Workers may have new rights to request flexible working, but let’s not celebrate too soon

New flexible working rules are intended to normalise flexible work. However, in reality, they may do the opposite, says Molly Johnson-JonesThe new flexible working rules which came into force this month have been touted as a win – normalising and bringing clarity to the world of flexible work. However, in reality, they will do the very opposite. Under the new rules, workers now have the right to request flexible working from day one of employment. However, employers can take up to 2 whole months to respond to requests, and they do not have to be clear about their stance on flexible work beforehand. This is a huge oversight. Many workers rely on flexible working, and therefore need to know if arrangements are possible before they start new roles. Employers must be clear about their approach to flexible working from the outset, if we want to normalise flexibility in a way that allows both businesses and workers to benefit.

Research suggests that over half of workers are planning to put in a request for flexible working under the new rules. Companies that do not have clear policies around flexible working requests will be unprepared to handle the influx of new requests, promptly. This means staff will be left in limbo, and at risk of becoming resentful and disengaged.

If employers rush to answer requests they could also end up with “patchwork policies” for flexible work which are uneven across the organisation. This could result in a situation where some employees work remotely, a select few staff members work 4-day weeks, and others have their requests turned down. This will cause team divisions, and ultimately create an unhealthy and unproductive working environment.

Employers who are unable to accommodate flexible working could also end up agreeing to arrangements that they cannot sustain long-term, if they rely on a reactive approach to flexibility. This benefits no one. Workers who feel their requests were reluctantly granted may feel under pressure to work longer hours in order to prove their commitment to managers. Remote workers are also at risk of ending up in a Dell-like situation where they are passed over for promotions if senior leaders (wrongly) doubt their ability to perform as well outside of offices. Essentially, the very rules implemented to support staff who need flexibility could end up penalising them.

Job seekers won’t benefit under the new rules either. Companies can now claim to be flexible because it is “available on request”, even if they have no plans to agree to arrangements in practice – employers can legally turn down requests for flexible work for many reasons. This will make it much harder for workers, such as parents who need flexible hours to help with childcare commitments, to find employers who offer working set-ups which suit their needs. This is bad for employers, too. If staff join companies offering “fake flexibility”, they’ll be unhappy and won’t be able to perform at their best. They probably won’t stick around long, either.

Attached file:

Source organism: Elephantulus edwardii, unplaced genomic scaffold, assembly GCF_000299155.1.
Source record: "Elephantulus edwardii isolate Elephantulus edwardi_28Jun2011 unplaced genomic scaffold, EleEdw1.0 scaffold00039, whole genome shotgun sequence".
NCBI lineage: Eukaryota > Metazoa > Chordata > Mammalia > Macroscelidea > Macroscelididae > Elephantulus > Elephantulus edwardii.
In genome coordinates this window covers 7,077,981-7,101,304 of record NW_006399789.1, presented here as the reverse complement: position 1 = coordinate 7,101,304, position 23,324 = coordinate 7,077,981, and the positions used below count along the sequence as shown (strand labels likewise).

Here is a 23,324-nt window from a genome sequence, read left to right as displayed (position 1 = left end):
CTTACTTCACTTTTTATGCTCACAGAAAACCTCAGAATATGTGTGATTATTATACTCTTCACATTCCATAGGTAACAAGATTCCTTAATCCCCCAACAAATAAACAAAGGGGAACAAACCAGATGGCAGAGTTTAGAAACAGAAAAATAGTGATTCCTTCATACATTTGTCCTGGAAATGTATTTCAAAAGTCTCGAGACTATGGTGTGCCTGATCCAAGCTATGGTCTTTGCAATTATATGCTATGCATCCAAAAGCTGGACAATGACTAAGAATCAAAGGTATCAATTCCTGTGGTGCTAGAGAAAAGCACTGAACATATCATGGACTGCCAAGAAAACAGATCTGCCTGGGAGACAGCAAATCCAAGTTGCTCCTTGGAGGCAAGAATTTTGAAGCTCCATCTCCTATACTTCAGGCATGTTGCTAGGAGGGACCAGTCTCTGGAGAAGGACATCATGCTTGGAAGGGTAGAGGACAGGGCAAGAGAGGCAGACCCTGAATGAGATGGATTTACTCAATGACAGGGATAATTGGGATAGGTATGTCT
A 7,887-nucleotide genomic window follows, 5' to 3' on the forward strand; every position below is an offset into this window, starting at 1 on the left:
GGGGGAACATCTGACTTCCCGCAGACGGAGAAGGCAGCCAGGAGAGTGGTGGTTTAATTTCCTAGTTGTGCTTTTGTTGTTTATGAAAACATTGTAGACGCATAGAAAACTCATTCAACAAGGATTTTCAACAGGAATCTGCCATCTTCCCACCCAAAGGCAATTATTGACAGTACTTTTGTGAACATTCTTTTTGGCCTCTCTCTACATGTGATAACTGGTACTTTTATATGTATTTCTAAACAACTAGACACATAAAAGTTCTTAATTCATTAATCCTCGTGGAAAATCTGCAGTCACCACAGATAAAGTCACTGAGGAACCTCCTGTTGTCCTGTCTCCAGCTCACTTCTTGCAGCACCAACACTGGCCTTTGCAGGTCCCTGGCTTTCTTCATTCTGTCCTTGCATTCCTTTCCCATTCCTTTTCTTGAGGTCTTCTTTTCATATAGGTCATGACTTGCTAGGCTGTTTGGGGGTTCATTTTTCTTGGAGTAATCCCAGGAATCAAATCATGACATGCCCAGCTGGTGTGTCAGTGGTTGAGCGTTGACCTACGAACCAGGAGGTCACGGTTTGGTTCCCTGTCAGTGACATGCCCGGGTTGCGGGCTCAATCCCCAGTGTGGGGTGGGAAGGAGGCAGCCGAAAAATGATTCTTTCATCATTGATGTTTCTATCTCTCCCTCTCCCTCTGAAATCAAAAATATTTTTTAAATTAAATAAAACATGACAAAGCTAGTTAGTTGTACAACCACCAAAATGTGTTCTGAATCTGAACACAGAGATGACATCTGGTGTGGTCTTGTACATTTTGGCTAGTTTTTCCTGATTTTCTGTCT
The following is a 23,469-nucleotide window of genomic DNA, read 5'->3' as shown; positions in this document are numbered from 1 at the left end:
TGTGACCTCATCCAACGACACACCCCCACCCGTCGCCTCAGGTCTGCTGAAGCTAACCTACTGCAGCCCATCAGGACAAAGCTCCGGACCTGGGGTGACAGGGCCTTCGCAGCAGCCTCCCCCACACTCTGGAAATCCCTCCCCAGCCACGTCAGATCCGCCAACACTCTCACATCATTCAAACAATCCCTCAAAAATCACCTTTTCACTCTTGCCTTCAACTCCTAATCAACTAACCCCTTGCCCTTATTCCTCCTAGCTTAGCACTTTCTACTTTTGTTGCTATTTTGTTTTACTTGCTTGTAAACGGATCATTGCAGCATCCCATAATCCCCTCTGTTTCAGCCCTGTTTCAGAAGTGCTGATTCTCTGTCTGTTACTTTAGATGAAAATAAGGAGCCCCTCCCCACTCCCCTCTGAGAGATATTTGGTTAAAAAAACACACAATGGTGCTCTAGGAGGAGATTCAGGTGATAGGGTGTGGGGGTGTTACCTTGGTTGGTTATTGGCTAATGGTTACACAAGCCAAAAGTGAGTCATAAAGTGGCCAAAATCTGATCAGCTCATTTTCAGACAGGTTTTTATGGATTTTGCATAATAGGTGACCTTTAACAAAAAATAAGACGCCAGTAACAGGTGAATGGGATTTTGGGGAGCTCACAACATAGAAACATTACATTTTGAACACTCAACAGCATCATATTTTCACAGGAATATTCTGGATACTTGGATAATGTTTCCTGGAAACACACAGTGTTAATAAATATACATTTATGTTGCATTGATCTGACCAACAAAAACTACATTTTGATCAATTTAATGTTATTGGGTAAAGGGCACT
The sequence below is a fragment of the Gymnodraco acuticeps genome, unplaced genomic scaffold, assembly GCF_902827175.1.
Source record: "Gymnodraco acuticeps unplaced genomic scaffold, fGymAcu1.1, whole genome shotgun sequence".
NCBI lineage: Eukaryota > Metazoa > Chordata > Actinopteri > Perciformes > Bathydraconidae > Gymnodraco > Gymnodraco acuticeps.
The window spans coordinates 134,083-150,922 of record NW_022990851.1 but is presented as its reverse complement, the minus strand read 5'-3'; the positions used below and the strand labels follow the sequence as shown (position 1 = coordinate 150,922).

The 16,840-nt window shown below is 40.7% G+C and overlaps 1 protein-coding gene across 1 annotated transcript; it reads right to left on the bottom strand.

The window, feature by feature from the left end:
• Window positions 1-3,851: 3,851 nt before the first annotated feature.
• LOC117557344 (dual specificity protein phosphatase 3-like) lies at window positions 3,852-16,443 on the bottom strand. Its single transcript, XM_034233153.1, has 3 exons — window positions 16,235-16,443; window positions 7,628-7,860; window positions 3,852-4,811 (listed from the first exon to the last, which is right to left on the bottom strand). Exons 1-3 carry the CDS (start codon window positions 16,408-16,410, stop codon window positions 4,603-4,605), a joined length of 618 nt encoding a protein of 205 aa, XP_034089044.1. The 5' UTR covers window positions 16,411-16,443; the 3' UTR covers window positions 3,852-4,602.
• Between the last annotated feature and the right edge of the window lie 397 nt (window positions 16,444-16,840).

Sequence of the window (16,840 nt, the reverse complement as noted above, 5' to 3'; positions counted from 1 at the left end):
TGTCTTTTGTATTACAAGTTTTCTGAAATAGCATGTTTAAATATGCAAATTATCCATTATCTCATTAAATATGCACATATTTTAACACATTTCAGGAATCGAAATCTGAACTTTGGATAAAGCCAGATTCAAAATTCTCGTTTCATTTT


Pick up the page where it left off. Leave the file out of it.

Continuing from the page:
Don’t mistake my concerns for being anti-flexibility. Far from it. Flexibility is a not-so-secret superpower for businesses. There is a great deal of research showing how flexible work supports worklife balance and overall wellbeing for employees, and improves talent attraction and retention rates for businesses. However, I am anti-rules which place the burden of responsibility on employees and will leave employers scrambling to implement reactive arrangements which could leave both sides worse off. What staff and businesses deserve are comprehensive flexible working policies which facilitate positive, productive work environments in reality.

Ultimately, the new flexible working rules have let both employers and workers down. So it’s up to employers to step up. Instead of forcing employees to make the first move, employers who recognise and want to reap the full benefits of flexible working must proactively build a strategy for flexible work that considers the needs of both employees and the business.

Of course, this will look different for every organisation. Some companies may decide that a remote-first working setup with enhanced parental leave suits them best. Others may decide that they want to work from the office full-time but offer a 4-day working week. There’s no right or wrong option. Working environments will vary from one company to the next, depending on the needs of the business and its team.

The key is to clearly communicate the company’s approach to flexible working to current staff and job seekers from the outset. Showcasing what’s on offer on the company’s website, social media, and on job ads is the only way for workers to find employers who offer working environments that suit their individual needs. It’s also the best way for companies to find talent who will thrive in the working environment they offer, and build cultures where staff can and want to perform at their best. Employers, it’s your move.